Self-Affirmation Effects Are Produced by School Context, Student Engagement With the Intervention, and Time: Lessons From a District-Wide Implementation

Geoffrey D. Borman, Jeffrey Grigg, Christopher S. Rozek, Paul Hanselman, Nathaniel A. Dewey

Research output: Contribution to journalArticlepeer-review

11 Scopus citations

Abstract

Self-affirmation shows promise for reducing racial academic-achievement gaps; recently, however, mixed results have raised questions about the circumstances under which the self-affirmation intervention produces lasting benefits at scale. In this follow-up to the first district-wide scale-up of a self-affirmation intervention, we examined whether initial academic benefits in middle school carried over into high school, we tested for differential impacts moderated by school context, and we assessed the causal effects of student engagement with the self-affirming writing prompted by the intervention. Longitudinal results indicate that self-affirmation reduces the growth of the racial achievement gap by 50% across the high school transition (N = 920). Additionally, impacts are greatest within school contexts that cued stronger identity threats for racial minority students, and student engagement is causally associated with benefits. Our results imply the potential for powerful, lasting academic impacts from self-affirmation interventions if implemented broadly; however, these effects will depend on both contextual and individual factors.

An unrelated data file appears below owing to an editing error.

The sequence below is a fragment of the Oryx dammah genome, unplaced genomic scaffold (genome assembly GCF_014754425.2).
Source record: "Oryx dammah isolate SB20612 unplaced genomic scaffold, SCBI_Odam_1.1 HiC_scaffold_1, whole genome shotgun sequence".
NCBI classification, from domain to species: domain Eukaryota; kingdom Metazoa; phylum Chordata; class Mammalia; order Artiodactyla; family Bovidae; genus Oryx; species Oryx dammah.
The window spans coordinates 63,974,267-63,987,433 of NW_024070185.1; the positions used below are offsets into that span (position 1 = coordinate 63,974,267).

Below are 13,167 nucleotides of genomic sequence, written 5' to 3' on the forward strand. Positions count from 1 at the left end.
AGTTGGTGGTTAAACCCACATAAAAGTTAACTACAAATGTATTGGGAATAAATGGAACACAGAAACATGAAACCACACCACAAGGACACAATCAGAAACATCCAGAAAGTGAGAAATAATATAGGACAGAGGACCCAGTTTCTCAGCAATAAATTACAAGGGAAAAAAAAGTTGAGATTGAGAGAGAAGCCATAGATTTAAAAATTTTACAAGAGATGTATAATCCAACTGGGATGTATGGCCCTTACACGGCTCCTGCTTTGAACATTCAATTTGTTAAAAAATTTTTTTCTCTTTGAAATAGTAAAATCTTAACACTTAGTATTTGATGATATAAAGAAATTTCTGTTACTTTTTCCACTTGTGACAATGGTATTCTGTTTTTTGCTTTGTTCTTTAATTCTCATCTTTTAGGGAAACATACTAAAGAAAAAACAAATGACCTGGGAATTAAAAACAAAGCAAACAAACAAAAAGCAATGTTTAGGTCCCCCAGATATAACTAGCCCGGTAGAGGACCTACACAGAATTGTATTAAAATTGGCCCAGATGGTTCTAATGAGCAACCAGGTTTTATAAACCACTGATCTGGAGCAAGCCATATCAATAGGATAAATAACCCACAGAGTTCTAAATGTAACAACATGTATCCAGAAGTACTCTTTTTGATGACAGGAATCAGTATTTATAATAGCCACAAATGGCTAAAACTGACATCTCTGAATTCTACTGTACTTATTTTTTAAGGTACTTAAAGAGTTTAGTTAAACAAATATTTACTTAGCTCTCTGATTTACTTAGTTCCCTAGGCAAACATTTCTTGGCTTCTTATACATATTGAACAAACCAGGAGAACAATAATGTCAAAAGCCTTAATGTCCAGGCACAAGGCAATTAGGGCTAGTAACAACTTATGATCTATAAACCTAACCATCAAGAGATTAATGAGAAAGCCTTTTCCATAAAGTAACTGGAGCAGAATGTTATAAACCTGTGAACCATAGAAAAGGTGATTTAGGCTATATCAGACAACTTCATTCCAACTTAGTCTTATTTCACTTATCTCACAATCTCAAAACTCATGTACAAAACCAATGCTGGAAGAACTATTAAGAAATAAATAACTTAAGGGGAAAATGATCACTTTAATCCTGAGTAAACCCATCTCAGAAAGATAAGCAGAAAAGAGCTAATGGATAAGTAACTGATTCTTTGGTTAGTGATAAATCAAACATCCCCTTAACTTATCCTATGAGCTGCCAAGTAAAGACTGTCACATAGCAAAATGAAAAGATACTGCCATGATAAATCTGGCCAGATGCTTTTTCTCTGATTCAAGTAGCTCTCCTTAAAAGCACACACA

Original languageEnglish (US)
Pages (from-to)1773-1784
Number of pages12
JournalPsychological Science
Volume29
Issue number11
DOIs
StatePublished - Nov 1 2018
Externally publishedYes

Keywords

  • intervention
  • minority groups
  • schools

ASJC Scopus subject areas

  • Psychology(all)

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